The Cut Up of Colorectal Specimens

Specimen Preparation
Block Taking


Although some elements of the description and cut up of a colorectal excisions specimen are specific to the type of specimen, there are some aspects of the preparation and description that are common to all types of specimen.

Preparation of the Specimen

The specimen needs to be allowed to fix properly. This typically requires at least 24 to 48 hours in a sufficient volume of formalin. Many of the key features of colorectal pathology are located in the mucosa and therefore access of the formalin to the mucosa is crucial. This is achieved by opening the specimen soon after receipt.

The specimen will often contain faecal material. This must be removed and washed away in order to prevent the faeces from acting as a barrier to the penetration of the formalin. Caution should be exercised when washing the specimen in order to avoid traumatising or avulsing any polypoid lesions.

If no tumour is present, the specimen can be opened by cutting along the bowel, opposite the mesentery (antimesenteric border) for the entire length of the specimen. This exposes the entire mucosa to formalin.

If a tumour is present, the opening should begin proximally and extend to just before the tumour. The tumour itself is not opened. In the case of an anterior resection the bowel distal to the tumour is often left closed as well; for resections from other parts of the large bowel, the distal aspect may also be opened close to, but not into, the tumour. A rolled up piece of absorbent paper can be inserted as wick through the lumen inside the tumour to facilitate penetration of formalin into the tumour.

The prevailing dogma is that the tumour should be left closed in order to preserve the integrity of the serosal surface and any circumferential margin.

If any perforations are present, the cut made to open the specimen should not pass through the perforations.

Inking of margins is discussed in the section on block taking.

Fixation of the specimen may be facilitated by pinning the specimen in an opened state to a cork board.

Fresh large bowel specimen Large bowel specimen after fixation
Fresh large bowel resection. Large bowel resection after fixation.


It should be noted that although the macroscopic description is often not dictated until after the specimen has been opened, it is necessary to commence the process of observation in order to determine how the specimen should be opened.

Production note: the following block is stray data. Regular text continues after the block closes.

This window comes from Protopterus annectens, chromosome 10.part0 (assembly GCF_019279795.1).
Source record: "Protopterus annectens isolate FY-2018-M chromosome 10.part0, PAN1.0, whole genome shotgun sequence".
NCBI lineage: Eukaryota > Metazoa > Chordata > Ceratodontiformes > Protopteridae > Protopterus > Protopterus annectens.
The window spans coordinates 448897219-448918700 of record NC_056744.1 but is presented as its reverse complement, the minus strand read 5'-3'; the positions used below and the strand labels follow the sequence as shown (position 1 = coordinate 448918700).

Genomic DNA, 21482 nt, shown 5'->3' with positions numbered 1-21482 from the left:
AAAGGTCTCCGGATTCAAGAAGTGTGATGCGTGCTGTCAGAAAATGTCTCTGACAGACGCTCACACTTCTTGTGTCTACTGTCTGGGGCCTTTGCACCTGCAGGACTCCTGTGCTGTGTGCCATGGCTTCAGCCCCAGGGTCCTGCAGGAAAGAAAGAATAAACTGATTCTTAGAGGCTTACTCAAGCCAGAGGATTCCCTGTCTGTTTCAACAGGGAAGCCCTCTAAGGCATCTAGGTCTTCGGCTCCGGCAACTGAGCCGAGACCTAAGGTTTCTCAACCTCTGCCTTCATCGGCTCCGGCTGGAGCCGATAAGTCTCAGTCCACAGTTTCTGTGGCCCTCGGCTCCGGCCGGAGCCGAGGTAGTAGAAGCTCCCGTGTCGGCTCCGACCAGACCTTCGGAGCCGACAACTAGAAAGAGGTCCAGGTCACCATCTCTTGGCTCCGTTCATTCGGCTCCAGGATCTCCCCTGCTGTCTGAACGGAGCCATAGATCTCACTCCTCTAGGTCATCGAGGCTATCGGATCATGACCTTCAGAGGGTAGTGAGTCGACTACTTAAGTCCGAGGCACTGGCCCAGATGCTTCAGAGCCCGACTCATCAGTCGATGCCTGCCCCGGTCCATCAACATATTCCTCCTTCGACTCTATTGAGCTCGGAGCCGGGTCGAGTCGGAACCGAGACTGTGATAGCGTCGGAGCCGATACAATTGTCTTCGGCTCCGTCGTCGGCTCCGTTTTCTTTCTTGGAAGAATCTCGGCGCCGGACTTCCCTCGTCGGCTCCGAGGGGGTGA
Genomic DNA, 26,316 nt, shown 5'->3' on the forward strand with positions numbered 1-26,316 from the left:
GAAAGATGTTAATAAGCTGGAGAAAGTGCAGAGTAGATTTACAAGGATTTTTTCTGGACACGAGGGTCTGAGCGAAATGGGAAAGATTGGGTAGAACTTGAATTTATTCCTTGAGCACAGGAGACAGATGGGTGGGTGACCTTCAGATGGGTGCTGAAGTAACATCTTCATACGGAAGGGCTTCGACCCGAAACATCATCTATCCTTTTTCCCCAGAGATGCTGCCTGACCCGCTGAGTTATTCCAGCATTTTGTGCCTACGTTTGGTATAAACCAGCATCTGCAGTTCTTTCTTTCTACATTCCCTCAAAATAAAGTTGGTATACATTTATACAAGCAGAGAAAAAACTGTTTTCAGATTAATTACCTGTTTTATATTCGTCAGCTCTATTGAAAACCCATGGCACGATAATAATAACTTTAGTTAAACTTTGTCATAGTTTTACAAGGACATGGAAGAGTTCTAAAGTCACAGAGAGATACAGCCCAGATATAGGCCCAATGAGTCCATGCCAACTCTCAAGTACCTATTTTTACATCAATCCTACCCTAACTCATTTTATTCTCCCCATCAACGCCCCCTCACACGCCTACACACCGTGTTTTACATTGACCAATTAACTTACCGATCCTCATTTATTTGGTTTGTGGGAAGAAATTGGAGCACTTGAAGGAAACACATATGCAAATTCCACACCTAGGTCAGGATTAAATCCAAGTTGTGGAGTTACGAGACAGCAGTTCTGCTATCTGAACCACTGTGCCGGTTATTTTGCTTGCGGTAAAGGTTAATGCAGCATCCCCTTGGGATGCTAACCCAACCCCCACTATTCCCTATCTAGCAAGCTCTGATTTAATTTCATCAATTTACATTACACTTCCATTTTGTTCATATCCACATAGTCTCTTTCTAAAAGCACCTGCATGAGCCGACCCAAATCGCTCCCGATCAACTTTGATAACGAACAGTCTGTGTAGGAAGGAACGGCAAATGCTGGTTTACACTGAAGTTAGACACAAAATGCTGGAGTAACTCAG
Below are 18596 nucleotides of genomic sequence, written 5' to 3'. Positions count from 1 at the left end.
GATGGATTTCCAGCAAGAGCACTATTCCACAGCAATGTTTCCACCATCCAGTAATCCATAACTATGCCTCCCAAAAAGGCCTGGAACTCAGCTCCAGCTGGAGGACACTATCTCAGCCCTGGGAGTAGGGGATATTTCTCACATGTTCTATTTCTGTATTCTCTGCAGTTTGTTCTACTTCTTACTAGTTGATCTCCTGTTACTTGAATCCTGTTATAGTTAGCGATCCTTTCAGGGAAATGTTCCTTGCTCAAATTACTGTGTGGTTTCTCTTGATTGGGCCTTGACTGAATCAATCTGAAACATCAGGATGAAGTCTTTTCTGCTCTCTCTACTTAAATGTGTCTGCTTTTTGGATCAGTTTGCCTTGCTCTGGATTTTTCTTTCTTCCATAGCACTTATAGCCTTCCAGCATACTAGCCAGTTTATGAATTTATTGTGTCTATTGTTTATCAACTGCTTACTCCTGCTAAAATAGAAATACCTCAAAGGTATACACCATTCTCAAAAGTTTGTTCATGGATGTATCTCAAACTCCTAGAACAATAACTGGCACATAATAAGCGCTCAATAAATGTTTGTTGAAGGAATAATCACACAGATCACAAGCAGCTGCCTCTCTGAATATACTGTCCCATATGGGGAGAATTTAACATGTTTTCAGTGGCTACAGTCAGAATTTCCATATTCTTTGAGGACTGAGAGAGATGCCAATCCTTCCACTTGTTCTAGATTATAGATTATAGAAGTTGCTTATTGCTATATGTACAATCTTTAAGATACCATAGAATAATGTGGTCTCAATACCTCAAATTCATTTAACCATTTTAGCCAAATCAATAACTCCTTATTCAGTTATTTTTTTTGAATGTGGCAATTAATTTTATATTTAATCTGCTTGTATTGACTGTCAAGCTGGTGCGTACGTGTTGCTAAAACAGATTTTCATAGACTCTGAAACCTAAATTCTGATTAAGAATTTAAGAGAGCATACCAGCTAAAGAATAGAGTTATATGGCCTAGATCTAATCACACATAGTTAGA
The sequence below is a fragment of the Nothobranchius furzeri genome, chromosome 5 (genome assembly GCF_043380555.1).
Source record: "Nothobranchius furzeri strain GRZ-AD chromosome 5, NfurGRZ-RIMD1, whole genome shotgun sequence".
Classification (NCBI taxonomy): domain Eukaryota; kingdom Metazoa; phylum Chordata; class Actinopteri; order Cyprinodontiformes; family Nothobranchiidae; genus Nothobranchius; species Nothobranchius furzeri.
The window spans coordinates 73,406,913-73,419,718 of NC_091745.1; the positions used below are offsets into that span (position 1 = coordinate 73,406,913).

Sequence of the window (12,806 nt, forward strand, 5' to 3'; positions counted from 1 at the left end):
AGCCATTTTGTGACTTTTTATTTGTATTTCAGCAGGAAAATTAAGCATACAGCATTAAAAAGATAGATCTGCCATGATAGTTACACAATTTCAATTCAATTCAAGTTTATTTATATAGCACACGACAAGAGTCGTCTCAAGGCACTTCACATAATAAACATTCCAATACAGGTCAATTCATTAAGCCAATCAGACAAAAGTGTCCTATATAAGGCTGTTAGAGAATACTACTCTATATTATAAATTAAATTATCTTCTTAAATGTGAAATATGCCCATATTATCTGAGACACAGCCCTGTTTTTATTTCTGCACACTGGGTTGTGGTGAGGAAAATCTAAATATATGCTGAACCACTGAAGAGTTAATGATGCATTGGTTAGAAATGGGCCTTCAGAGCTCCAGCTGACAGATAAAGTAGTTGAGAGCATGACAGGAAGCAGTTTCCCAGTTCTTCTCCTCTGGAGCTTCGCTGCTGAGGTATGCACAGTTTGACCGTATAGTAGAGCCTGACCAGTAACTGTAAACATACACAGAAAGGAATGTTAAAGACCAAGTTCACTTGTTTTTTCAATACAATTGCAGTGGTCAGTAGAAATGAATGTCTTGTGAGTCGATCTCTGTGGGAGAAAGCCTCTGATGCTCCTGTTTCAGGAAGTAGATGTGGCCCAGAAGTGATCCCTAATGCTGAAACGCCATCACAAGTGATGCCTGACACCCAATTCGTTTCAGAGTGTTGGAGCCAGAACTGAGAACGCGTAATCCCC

The basic macroscopic description should state the type of specimen. This may simply be a 'segment of large bowel', but for a right hemicolectomy it should be possible to identify the specimen specifically due to its unique morphology.

The length of the bowel should be given. Either the circumference or diameter should be measured. The distance to which the mesentery extends beyond the bowel wall should be noted.

A comment should be made on the serosa, if only to indicate that it appears to be normal.

Right Hemicolectomy

A right hemicolectomy will feature the caecum and ascending colon and a portion of terminal ileum. The length and circumference / diameter of each of these components should be given. The presence or absence of the appendix should be stated; if the appendix is included, its length and diameter should be given. If a 'bare area' is discerned, this should be mentioned.

Anterior Resection

The rectum is located in the pelvis and much of it sits beneath the peritoneum. The peritoneum thus descends over the anterior surface of the lower sigmoid colon and upper rectum then curves (reflects) back upwards to cover the top of either the bladder in a male or the uterus in a female. This curve is known as the anterior peritoneal reflection. Beneath it the entire rectum is enclosed by the mesorectum and thus possesses a continuous circumferential margin.

An anterior resection specimen
An anterior resection.

Above the anterior peritoneal reflection the mesorectum comes to an apex on the posterior aspect of the rectum. As with the surface below the peritoneal reflection, the surface of this pyramid of mesentery is a surgical circumferential margin and is of prognostic significance.

The high tie of an anterior resection specimen The posterior surface of an anterior resection specimen
Anterior resection viewed mainly from the front. Posterior view of the circumferential margin of the same anterior resection.

The additional features of the description of an anterior resection relate to the mesorectum. The position of the anterior peritoneal reflection in relation to the proximal and distal margins should be stated. It is also required to comment on the nature of the mesorectal margin. The desired aim at surgery is to excise the entire mesorectum. This should yield a relatively smooth, uniform mesorectum. This can be described as 'the mesorectal plane of excision', although a form of words along the lines of 'the mesorectal surface is regular, implying the mesorectal plane of excision' perhaps acknowledges the realities better. In some instances, the mesorectal margin may be irregular, requiring the description 'intramesorectal' and rarely the mesorectal margin may cut into the muscular wall of the rectum itself ('intramuscular'). Assessment of the state of this margin is considered to be an important aspect of the quality control of colorectal surgery.

The CRM should be inked, preferably using one colour for the right side and one for the left. In order to assist orientation of megablock sections, a thin strip of a third colour may be used to mark the posterior midline.

An anterior resection specimen with an inked mesorectal margin A transverse slice of an anterior resection with inked margin.
An inked mesorectal margin. Differentially inked transverse section.

Block Taking

Colorectal resections fall into the category of hollow organs and the basic principles of block taking for those organs apply.